how far in advance can you request time off?

A reader writes:

I know it’s awkward to request time off too late (since it may be hard to find cover, etc). But what’s the etiquette about making leave bookings ages in advance (like a year in advance)?

I like booking as far ahead as possible (to get the best deals on flights, miles, etc.), and I am wondering if this puts managers in a difficult position (i.e. no reason to say “no” to the leave, but would they rather work to a 3-month forecast when they know what projects are coming up)?

What’s your opinion on this – or is it highly specific to the workplace involved? Sometimes surprise is expressed when I book leave a year ahead (jokingly – as in “woah – any plans for 2016 while we’re at it?” or something), but I’ve never been asked not to do it and it’s always been approved. Would appreciate your guidance!

To some extent, I think this is dependent on individual workplaces. In some, it wouldn’t get a second thought, and in others you might get told that it’s impossible to approve it with confidence that far ahead.

But generally, I’d say this is fine to do. In the majority of cases, it’s going to be a non-issue. If anything, many managers will appreciate that you’re being so organized and planning-oriented.

There are some circumstances I can think of where I, as your manager, might need to say something like, “You know, that’s generally a busy time for us and it’s hard to predict this far out whether it’s going to end up being an easy time to be away” — but then we could talk about it and figure it out. A reasonable manager isn’t going to be judging you for making the request; they’ll just tell you if it’s a problem.

In fact, with everything of this sort, if you’re in doubt, the best thing to do is just ask your manager. In this case, you could say just, “Hey, I usually like to plan out my time off pretty far in advance so that I can get good deals on tickets, etc. Does it cause any problems on your end if I do that?”

{ 78 comments… read them below }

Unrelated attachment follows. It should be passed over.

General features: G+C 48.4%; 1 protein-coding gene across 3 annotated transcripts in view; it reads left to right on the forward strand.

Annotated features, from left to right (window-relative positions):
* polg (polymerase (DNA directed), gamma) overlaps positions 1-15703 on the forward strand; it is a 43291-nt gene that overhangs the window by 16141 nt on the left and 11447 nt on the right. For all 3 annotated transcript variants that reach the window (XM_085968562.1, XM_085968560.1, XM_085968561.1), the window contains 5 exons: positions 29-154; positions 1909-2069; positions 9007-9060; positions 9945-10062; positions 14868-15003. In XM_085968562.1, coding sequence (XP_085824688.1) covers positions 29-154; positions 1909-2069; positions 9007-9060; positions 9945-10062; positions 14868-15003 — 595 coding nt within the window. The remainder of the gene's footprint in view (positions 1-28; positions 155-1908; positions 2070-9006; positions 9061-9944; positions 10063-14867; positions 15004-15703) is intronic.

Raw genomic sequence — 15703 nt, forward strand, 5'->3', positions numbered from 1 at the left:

1. [anon]*

    When I’ve done that I usually have had my bosses just say, “Remind me in [month three months before my travel].” But those have been places where I got on well with my managers and any mandatory business-needs, can’t-take-vacation times were routine, predictable, and well-known.

  2. Brett*

    Our practice: We are required to book our vacation weeks in December of the previous year (on a seniority basis). Once the vacation weeks are all scheduled, then individual vacation days can be requested.
    Once the year starts, you technically cannot request any whole week off that you did not request off in December, and the number of employees who can request a week off depends on unit size (for our unit, no more than one employee can request any given week off). In practice, we let employees request off entire weeks as individual PTO days once the vacation schedule is done in December, but not before that.

    1. annie*

      I am curious, how does this work in practice? I find that I rarely know in December when I’ll be taking a vacation the following year, so I’d struggle in this situation. For example, in December you might not yet have gotten invited to a summertime family reunion, or planned Grandma’s 90th birthday party, or decided to get married in the fall. Plus, since we’re a small company, I try to take vacation during slow periods where it will be easier on the rest of the team, and that often changes based on things like projects assigned or client needs, so I may not know in December if my May is going to be super busy or dead. I guess I’d adapt if I had to, but this seems unnecessarily bureaucratic to me.

    2. FRRibs*

      Sounds like what we do, except that historically it has lead to old timers with six weeks vacation taking up every choice holiday and working short weeks, while supplemental workers are stuck squeezing in a day here or there. I worked here six or seven years before I got a Thanksgiving off.

      1. Brett*

        Same situation here. Holiday weeks are always gone after the first 2-3 people fill in all their weeks. But you can still often get most of a holiday week with vacation days.

  3. bad at online naming*

    I have done exactly this. “Hey [boss], my friend’s wedding is [over a year away] and [far away], and I’d love to take an entire week or two off around then to travel as well. Of course I’ll check in with everyone a bit closer to the date.”

    Totally fine in my workplace, but I can see how others might want a bit less warning.

  4. CollegeAdmin*

    I’d like to ask a follow-up question – generally, how far in advance do people ask for time off? (And is there a difference in doing so for vacation time versus a personal day? I still don’t understand exactly what the difference is.)

    1. Ask a Manager* Post author

      It depends on the job and the workplace. And seniority. If you’re pretty senior, I have no problem with you saying to me, “I’m going to take tomorrow off” because I trust you to manage your own workload. On the other hand, if you have a job where I need someone to fill in for you or make other arrangements while you’re gone, I expect more notice. Just varies.

      1. John*

        Add to that — if you are requesting it on short notice, proactively explain why it shouldn’t be an issue. (“I’m ahead on all my projects, my main client will be out of pocket and Smith will be back from vacation to cover in the unlikely event that something comes up.”) That shows that you are not just thinking about your own needs.

        1. Katie the Fed*